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Headline Archives
 

USING SCIENCE IN THE CAUSE OF JUSTICE
2004 International Symposium and Joint Meeting of Forensic Toxicologists

09/20/04

Photograph taken at the 2004 International Symposium and Joint Meeting of Foresnsic ToxicologistsForensic Toxicology? You know, the science that grew out of murder by poisoning. In fact, it was nearly 200 years ago that French scientist M.J.B. Orfila began to systematically study poisons...and to isolate arsenic from autopsy samples.

Today, of course, forensic toxicology is a highly sophisticated science that uses a range of scientific analyses to identify and quantitate foreign substances in the body and the environment that can have a toxic or behavior-altering effect...then takes those analyses to courts of law.

And today, advancing toxicological techniques in the cause of justice is a product of the international exchange of ideas and knowledge.

Which is what the FBI Symposium on Forensic Toxicology and 2004 Joint Meeting of the Society of Forensic Toxicologists (SOFT) and The International Association of Forensic Toxicologists (TIAFT) was all about.

This year, for seven days in August and September, over 900 students and professionals from 50 countries and every state of the Union attended the symposium (co hosted by the FBI Lab and the National Institute of Justice) with the theme "Global Partners for Justice and Health." Twelve workshops featured over 65 international speakers.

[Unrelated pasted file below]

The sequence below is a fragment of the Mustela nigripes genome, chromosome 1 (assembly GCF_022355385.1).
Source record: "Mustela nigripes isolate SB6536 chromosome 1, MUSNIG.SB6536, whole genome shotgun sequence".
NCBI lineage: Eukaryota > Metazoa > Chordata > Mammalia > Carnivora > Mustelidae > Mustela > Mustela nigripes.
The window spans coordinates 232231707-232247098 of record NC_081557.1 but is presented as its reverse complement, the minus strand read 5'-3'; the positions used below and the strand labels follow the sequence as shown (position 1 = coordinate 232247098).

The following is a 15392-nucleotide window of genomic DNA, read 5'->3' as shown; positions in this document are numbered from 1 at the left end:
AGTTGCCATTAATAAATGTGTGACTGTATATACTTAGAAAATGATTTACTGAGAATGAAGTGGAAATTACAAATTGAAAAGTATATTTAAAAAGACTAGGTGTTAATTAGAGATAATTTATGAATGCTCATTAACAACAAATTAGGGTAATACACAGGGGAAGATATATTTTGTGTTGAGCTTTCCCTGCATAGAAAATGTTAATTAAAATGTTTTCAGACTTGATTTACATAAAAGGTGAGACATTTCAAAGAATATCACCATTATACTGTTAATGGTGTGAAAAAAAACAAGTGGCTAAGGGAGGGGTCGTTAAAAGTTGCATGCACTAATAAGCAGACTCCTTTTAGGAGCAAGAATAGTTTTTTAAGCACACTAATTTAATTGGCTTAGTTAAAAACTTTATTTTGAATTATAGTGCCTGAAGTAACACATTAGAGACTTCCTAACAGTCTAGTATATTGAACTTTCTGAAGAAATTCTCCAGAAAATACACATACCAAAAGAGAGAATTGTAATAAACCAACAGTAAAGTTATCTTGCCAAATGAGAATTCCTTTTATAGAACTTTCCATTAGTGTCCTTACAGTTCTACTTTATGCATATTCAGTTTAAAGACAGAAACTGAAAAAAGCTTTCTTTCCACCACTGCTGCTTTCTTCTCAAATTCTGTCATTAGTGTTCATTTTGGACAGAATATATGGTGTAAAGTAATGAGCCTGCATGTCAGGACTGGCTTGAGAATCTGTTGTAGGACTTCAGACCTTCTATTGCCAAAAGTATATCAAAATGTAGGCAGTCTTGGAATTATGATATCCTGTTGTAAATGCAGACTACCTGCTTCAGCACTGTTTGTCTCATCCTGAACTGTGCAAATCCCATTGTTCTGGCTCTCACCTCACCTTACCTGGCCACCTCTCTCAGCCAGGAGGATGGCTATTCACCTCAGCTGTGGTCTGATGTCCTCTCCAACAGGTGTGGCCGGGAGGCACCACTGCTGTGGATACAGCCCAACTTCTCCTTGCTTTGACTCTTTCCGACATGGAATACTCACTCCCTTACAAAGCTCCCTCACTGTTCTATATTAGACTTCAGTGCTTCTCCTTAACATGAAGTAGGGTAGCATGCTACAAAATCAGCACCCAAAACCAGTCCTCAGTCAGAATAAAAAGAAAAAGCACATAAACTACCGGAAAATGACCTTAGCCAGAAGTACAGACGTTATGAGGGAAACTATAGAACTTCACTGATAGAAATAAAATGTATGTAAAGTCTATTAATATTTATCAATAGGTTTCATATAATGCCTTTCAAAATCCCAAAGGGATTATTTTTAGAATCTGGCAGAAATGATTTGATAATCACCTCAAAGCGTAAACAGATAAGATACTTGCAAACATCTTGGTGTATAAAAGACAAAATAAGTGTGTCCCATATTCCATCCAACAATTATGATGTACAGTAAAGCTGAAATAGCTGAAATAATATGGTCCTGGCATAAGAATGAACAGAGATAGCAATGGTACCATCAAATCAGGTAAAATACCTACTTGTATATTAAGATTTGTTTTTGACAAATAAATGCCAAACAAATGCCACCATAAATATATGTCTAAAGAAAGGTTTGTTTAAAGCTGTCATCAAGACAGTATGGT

What kind of workshops? Things like:

  • The Toxicological Hazards of Clandestine Methamphetamine Synthesis
  • Poisons and Poisoners--What a Toxicologist Needs to Know
  • Advanced Mass Spectrometry Theory and Interpretation
  • Drug-Facilitated Sexual Assault
  • New and Unique Technologies--like solid phase microextraction, cryogenic oven trapping, capillary electrophoresis and electrochromatography, and (see if you can say this three times at top speed) electrochemiluminescence immunoassays.

Plus, the 2004 Joint Meeting of SOFT and TIAFT had over 275 platform and poster presentations on topics such as postmortem toxicology, behavioral toxicology, forensic urine drug testing and adulteration, analytical methods, clinical and environmental toxicology, and alternative matrices.

We encourage you to find out more.

  • The FBI Lab site is crammed with information on its laboratory services, everything from chemistry to trace evidence, and has a downloadable Handbook of Forensic Services.
  • The Society of Forensic Toxicologists offers job listings, lab guidelines, and subscriptions to its quarterly ToxTalk.
  • The International Association of Forensic Toxicologists features an open net area for important resources and reference blood levels for assisting in determining the effects of therapeutic and toxic substance.

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